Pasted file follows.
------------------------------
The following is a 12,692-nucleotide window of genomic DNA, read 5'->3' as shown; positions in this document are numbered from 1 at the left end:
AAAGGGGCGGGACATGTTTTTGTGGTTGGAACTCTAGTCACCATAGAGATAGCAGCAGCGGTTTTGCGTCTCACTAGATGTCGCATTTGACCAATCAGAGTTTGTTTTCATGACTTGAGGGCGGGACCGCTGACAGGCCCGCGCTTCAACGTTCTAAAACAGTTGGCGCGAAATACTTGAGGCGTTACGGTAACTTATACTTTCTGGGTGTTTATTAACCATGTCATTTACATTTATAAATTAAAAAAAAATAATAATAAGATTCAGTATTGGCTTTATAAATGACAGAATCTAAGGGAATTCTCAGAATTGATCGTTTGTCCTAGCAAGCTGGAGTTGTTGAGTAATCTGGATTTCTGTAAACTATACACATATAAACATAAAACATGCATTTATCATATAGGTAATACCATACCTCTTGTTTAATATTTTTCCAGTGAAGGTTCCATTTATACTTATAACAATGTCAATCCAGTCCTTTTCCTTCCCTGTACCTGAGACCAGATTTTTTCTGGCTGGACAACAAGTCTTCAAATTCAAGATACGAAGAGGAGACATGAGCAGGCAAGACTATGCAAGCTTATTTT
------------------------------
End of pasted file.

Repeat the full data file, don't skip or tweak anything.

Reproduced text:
The following is a 12,692-nucleotide window of genomic DNA, read 5'->3' as shown; positions in this document are numbered from 1 at the left end:
AAAGGGGCGGGACATGTTTTTGTGGTTGGAACTCTAGTCACCATAGAGATAGCAGCAGCGGTTTTGCGTCTCACTAGATGTCGCATTTGACCAATCAGAGTTTGTTTTCATGACTTGAGGGCGGGACCGCTGACAGGCCCGCGCTTCAACGTTCTAAAACAGTTGGCGCGAAATACTTGAGGCGTTACGGTAACTTATACTTTCTGGGTGTTTATTAACCATGTCATTTACATTTATAAATTAAAAAAAAATAATAATAAGATTCAGTATTGGCTTTATAAATGACAGAATCTAAGGGAATTCTCAGAATTGATCGTTTGTCCTAGCAAGCTGGAGTTGTTGAGTAATCTGGATTTCTGTAAACTATACACATATAAACATAAAACATGCATTTATCATATAGGTAATACCATACCTCTTGTTTAATATTTTTCCAGTGAAGGTTCCATTTATACTTATAACAATGTCAATCCAGTCCTTTTCCTTCCCTGTACCTGAGACCAGATTTTTTCTGGCTGGACAACAAGTCTTCAAATTCAAGATACGAAGAGGAGACATGAGCAGGCAAGACTATGCAAGCTTATTTT